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Re- Rubbering / Sealing fixed Romini front window

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    Re- Rubbering / Sealing fixed Romini front window

    ROMINI WINDOW ….Rubber seal replacement … fixed front window

    Belting rain on a trip to the Hebrides revealed a steady leak into the interior on the front window, made worse by wind pressure when it became necessary to tow the van against the weather. Something had to be done, a job I didn’t fancy but it had to be DIY because, being 100 miles north of Inverness, there isn’t a ‘local’ fixer of such things. Emboldened by 35 years teaching Design & Tech I convinced myself that it couldn’t be too much of a pain. I was wrong. Hope this helps someone else doing the same job.

    The old rubber had hardened and someone had at some stage prised up the edges and worked quantities of regular Silicone sealant underneath, there was nothing for it but to start from scratch.

    • 4 metres of rubber seal by courier from ‘Seals Direct’ set me back £65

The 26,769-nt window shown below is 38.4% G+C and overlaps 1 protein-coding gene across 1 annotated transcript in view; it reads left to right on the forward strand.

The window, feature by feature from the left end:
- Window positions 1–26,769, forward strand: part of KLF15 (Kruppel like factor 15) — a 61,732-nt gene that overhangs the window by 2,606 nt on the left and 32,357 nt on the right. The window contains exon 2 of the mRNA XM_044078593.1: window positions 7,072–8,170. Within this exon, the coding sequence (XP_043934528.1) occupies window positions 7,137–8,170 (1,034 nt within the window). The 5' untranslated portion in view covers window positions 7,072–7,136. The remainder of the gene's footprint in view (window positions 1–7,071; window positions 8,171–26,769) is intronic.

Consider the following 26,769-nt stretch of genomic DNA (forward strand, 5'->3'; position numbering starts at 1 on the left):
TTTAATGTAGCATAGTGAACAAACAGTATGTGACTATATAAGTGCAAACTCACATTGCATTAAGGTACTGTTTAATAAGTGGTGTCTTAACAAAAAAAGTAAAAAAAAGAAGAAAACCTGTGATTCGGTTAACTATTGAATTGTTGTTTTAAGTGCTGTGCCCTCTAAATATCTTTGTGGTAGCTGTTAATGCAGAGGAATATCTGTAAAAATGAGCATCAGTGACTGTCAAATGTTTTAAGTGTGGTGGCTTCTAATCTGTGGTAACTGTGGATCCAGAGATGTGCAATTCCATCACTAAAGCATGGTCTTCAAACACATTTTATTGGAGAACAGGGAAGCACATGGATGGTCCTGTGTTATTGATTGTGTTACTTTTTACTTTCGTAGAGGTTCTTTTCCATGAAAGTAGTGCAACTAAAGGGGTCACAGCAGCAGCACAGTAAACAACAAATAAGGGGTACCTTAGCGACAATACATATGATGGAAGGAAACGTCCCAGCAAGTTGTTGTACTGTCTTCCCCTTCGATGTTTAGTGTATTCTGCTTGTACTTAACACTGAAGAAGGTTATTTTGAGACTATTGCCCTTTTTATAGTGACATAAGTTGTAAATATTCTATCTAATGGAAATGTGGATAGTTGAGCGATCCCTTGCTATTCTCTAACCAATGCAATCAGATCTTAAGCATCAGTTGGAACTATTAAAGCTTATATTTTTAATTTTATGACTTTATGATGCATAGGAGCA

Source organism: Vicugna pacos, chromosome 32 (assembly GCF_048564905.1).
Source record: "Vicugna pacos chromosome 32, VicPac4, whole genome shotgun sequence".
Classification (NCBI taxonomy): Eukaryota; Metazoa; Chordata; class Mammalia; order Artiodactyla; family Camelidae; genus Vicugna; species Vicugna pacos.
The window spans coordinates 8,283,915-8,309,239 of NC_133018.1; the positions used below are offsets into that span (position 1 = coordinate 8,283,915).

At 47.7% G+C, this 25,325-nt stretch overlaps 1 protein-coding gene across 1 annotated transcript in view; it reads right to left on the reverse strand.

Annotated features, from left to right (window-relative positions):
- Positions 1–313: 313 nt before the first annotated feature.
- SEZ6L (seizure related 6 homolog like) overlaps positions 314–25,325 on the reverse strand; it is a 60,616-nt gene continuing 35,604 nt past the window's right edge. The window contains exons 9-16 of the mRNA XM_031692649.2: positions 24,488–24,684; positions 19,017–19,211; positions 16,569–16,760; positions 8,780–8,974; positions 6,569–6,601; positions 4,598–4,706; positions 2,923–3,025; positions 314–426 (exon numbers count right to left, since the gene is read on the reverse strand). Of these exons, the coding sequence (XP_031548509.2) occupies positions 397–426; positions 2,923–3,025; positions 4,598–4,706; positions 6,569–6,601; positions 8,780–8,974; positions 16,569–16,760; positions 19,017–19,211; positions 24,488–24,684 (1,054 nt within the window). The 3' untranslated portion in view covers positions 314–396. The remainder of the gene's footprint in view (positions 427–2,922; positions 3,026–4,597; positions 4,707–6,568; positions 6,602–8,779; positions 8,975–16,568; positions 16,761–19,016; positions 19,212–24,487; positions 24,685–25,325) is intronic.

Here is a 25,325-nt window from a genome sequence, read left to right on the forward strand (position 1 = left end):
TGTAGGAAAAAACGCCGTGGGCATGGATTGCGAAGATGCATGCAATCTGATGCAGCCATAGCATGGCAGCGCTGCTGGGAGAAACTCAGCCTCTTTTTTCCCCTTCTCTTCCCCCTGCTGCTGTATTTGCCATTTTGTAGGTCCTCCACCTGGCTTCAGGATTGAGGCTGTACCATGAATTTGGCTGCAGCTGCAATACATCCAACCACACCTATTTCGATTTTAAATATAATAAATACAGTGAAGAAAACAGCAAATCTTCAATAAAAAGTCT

• A tube of Sikoflex Caravan sealant / adhesive for £12 off EBAY

    • The window is the regular 4ft wide affair as supplied, it is double glazed and the two halves are bonded together creating a flange all around some 5-6mm thick.

    • Gently does it getting the window out, pull out the filler strip first and if necessary slice the rubber to aid removal. Handle window with care, it is acrylic and probably even more brittle than normal because of its age.
    • Remove all old sealant from window flange and caravan body
    • Go around the edges of the window flange and file / sand a small bevel so that it does not have a sharp square edge…. This will aid fitting into the new rubber seal.
    • Warm up the new rubber, leaving it in the sun is good, the more flexible the better. Note the filler strip groove, this goes on the outside.